Maybe i am just arguing with dead brain cells and for that I will apologize.  And I can't seem to Google an answer.  But what I recall is that electrical energy to heat energy is a relationship of amps, resistance and time.  To me the resistance would be the total resistance versus an incremental part of the load.  I'm thinking 100m of cable will get hotter over time than 1 m of the same cable.  And I'm sure, in the states anyway, both wire size AND length affected the amp rating of extension cords.

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8 minutes ago, bankruatsteve said:

I'm thinking 100m of cable will get hotter over time than 1 m of the same cable.

 

It will certainly dissipate 100x more power, but that power will be spread over 100 times the length. This is one reason why one shouldn't use your extension whilst coiled, the heat can't get out and things melt (or worse).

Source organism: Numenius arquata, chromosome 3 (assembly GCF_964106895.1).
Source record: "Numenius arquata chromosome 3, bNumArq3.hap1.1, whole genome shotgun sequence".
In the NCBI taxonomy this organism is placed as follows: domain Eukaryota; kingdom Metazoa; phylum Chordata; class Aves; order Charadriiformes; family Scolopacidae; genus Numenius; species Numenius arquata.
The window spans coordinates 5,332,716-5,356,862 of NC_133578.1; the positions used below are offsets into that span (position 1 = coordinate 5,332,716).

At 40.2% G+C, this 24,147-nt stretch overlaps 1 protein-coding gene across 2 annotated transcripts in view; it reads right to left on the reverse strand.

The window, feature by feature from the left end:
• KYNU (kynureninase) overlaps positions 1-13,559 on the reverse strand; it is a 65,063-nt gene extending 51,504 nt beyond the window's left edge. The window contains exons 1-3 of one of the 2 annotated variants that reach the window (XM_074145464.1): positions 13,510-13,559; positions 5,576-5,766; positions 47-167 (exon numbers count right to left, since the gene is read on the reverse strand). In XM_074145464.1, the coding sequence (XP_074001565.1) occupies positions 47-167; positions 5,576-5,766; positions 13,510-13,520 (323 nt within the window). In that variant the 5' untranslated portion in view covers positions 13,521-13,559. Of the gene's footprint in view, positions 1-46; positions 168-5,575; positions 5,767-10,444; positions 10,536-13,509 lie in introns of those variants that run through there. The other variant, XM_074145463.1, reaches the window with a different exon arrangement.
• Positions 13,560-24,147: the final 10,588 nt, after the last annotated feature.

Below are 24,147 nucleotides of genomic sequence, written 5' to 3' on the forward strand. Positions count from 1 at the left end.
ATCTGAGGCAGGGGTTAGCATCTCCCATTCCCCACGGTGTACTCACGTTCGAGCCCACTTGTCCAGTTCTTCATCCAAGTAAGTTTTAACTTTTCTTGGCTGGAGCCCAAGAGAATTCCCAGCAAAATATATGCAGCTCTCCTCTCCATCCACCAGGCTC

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8 minutes ago, bankruatsteve said:

I'm thinking 100m of cable will get hotter over time than 1 m of the same cable.

It also depends on how the 100m of cable is laid out as my mother found out when running about a 1kW or 2kW load without uncoiling the much shorter (maybe about 10m) extension and smelling the unmistakable odour of melting PVC. She lucky found it before it actually caught fire, but not much before. The extension became about a ½m one 😉 

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5 minutes ago, Crossy said:

 

It will certainly dissipate 100x more power, but that power will be spread over 100 times the length. This is one reason why one shouldn't use your extension whilst coiled, the heat can't get out and things melt (or worse).

 

I think that it’s not only heat from the load but also from the interaction of the magnet field, isn’t it!

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27 minutes ago, bankruatsteve said:

And I'm sure, in the states anyway, both wire size AND length affected the amp rating of extension cords.